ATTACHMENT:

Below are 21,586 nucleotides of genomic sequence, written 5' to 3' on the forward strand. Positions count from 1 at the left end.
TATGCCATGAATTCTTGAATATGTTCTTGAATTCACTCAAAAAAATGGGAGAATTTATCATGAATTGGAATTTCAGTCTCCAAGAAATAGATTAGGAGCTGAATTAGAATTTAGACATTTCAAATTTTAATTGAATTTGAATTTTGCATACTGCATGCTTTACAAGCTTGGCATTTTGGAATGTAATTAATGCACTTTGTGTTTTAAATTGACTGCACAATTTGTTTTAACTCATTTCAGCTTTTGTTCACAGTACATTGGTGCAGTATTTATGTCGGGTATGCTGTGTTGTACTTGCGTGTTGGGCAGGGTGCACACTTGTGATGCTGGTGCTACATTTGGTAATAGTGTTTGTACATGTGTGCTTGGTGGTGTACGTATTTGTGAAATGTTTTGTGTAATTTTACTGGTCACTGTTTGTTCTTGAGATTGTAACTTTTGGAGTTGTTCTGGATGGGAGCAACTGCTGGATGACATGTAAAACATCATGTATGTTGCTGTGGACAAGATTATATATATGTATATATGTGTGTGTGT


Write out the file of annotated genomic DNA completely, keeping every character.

Below are 21,586 nucleotides of genomic sequence, written 5' to 3' on the forward strand. Positions count from 1 at the left end.
TATGCCATGAATTCTTGAATATGTTCTTGAATTCACTCAAAAAAATGGGAGAATTTATCATGAATTGGAATTTCAGTCTCCAAGAAATAGATTAGGAGCTGAATTAGAATTTAGACATTTCAAATTTTAATTGAATTTGAATTTTGCATACTGCATGCTTTACAAGCTTGGCATTTTGGAATGTAATTAATGCACTTTGTGTTTTAAATTGACTGCACAATTTGTTTTAACTCATTTCAGCTTTTGTTCACAGTACATTGGTGCAGTATTTATGTCGGGTATGCTGTGTTGTACTTGCGTGTTGGGCAGGGTGCACACTTGTGATGCTGGTGCTACATTTGGTAATAGTGTTTGTACATGTGTGCTTGGTGGTGTACGTATTTGTGAAATGTTTTGTGTAATTTTACTGGTCACTGTTTGTTCTTGAGATTGTAACTTTTGGAGTTGTTCTGGATGGGAGCAACTGCTGGATGACATGTAAAACATCATGTATGTTGCTGTGGACAAGATTATATATATGTATATATGTGTGTGTGT